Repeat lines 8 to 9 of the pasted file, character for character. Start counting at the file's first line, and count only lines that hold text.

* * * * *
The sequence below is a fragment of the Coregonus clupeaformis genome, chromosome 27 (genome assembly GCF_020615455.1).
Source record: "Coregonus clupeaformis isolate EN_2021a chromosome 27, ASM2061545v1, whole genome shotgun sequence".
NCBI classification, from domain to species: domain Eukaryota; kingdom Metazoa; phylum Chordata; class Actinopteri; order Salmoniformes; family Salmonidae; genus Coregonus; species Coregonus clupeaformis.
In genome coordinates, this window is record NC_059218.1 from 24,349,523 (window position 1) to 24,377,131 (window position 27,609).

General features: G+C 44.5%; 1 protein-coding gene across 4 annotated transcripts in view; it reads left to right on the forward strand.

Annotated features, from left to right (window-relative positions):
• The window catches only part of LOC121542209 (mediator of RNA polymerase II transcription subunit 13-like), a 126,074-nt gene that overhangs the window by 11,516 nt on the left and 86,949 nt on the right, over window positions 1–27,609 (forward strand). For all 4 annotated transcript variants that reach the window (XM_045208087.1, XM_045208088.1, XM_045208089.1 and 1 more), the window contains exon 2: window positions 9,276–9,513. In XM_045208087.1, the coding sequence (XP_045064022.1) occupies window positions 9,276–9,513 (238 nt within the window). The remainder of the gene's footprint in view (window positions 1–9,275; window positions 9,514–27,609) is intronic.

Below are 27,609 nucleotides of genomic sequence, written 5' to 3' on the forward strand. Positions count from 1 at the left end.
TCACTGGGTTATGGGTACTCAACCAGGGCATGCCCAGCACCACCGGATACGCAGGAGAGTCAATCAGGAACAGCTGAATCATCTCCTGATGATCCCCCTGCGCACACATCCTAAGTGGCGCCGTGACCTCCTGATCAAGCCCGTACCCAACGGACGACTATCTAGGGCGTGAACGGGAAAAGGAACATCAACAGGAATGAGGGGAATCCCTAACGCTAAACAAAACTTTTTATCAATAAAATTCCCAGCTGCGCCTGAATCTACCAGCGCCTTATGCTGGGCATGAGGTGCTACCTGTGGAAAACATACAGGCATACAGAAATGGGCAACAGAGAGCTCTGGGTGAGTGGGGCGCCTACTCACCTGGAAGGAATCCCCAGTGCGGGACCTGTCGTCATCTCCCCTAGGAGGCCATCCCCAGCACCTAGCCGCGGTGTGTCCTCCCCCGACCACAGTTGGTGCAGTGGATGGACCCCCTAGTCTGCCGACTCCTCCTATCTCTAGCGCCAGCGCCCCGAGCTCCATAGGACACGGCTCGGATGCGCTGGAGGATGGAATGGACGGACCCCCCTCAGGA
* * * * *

Below are 27,609 nucleotides of genomic sequence, written 5' to 3' on the forward strand. Positions count from 1 at the left end.
TCACTGGGTTATGGGTACTCAACCAGGGCATGCCCAGCACCACCGGATACGCAGGAGAGTCAATCAGGAACAGCTGAATCATCTCCTGATGATCCCCCTGCGCACACATCCTAAGTGGCGCCGTGACCTCCTGATCAAGCCCGTACCCAACGGACGACTATCTAGGGCGTGAACGGGAAAAGGAACATCAACAGGAATGAGGGGAATCCCTAACGCTAAACAAAACTTTTTATCAATAAAATTCCCAGCTGCGCCTGAATCTACCAGCGCCTTATGCTGGGCATGAGGTGCTACCTGTGGAAAACATACAGGCATACAGAAATGGGCAACAGAGAGCTCTGGGTGAGTGGGGCGCCTACTCACCTGGAAGGAATCCCCAGTGCGGGACCTGTCGTCATCTCCCCTAGGAGGCCATCCCCAGCACCTAGCCGCGGTGTGTCCTCCCCCGACCACAGTTGGTGCAGTGGATGGACCCCCTAGTCTGCCGACTCCTCCTATCTCTAGCGCCAGCGCCCCGAGCTCCATAGGACACGGCTCGGATGCGCTGGAGGATGGAATGGACGGACCCCCCTCAGGA